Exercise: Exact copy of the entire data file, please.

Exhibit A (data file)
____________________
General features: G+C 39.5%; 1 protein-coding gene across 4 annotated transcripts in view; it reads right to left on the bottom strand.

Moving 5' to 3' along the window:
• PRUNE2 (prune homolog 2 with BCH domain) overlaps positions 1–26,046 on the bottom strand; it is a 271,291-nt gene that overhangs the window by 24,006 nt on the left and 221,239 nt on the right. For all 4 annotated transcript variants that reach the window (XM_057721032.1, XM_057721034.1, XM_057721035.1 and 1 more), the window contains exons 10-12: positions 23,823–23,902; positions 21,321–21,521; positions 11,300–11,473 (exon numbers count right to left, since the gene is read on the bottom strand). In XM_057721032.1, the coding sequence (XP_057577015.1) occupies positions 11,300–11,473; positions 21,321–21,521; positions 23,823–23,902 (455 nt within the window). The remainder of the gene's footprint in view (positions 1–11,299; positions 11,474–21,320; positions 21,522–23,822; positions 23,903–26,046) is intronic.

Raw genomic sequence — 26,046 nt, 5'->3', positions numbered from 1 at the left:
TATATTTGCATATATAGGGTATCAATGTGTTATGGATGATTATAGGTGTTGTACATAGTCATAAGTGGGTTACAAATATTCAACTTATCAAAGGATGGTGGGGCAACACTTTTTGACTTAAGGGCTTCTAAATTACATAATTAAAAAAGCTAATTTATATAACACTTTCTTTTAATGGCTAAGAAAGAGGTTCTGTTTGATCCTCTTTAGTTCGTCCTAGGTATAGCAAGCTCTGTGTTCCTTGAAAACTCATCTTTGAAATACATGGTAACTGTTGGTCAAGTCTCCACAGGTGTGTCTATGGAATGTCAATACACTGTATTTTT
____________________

General features: G+C 39.5%; 1 protein-coding gene across 4 annotated transcripts in view; it reads right to left on the bottom strand.

Moving 5' to 3' along the window:
• PRUNE2 (prune homolog 2 with BCH domain) overlaps positions 1–26,046 on the bottom strand; it is a 271,291-nt gene that overhangs the window by 24,006 nt on the left and 221,239 nt on the right. For all 4 annotated transcript variants that reach the window (XM_057721032.1, XM_057721034.1, XM_057721035.1 and 1 more), the window contains exons 10-12: positions 23,823–23,902; positions 21,321–21,521; positions 11,300–11,473 (exon numbers count right to left, since the gene is read on the bottom strand). In XM_057721032.1, the coding sequence (XP_057577015.1) occupies positions 11,300–11,473; positions 21,321–21,521; positions 23,823–23,902 (455 nt within the window). The remainder of the gene's footprint in view (positions 1–11,299; positions 11,474–21,320; positions 21,522–23,822; positions 23,903–26,046) is intronic.

Raw genomic sequence — 26,046 nt, 5'->3', positions numbered from 1 at the left:
TATATTTGCATATATAGGGTATCAATGTGTTATGGATGATTATAGGTGTTGTACATAGTCATAAGTGGGTTACAAATATTCAACTTATCAAAGGATGGTGGGGCAACACTTTTTGACTTAAGGGCTTCTAAATTACATAATTAAAAAAGCTAATTTATATAACACTTTCTTTTAATGGCTAAGAAAGAGGTTCTGTTTGATCCTCTTTAGTTCGTCCTAGGTATAGCAAGCTCTGTGTTCCTTGAAAACTCATCTTTGAAATACATGGTAACTGTTGGTCAAGTCTCCACAGGTGTGTCTATGGAATGTCAATACACTGTATTTTT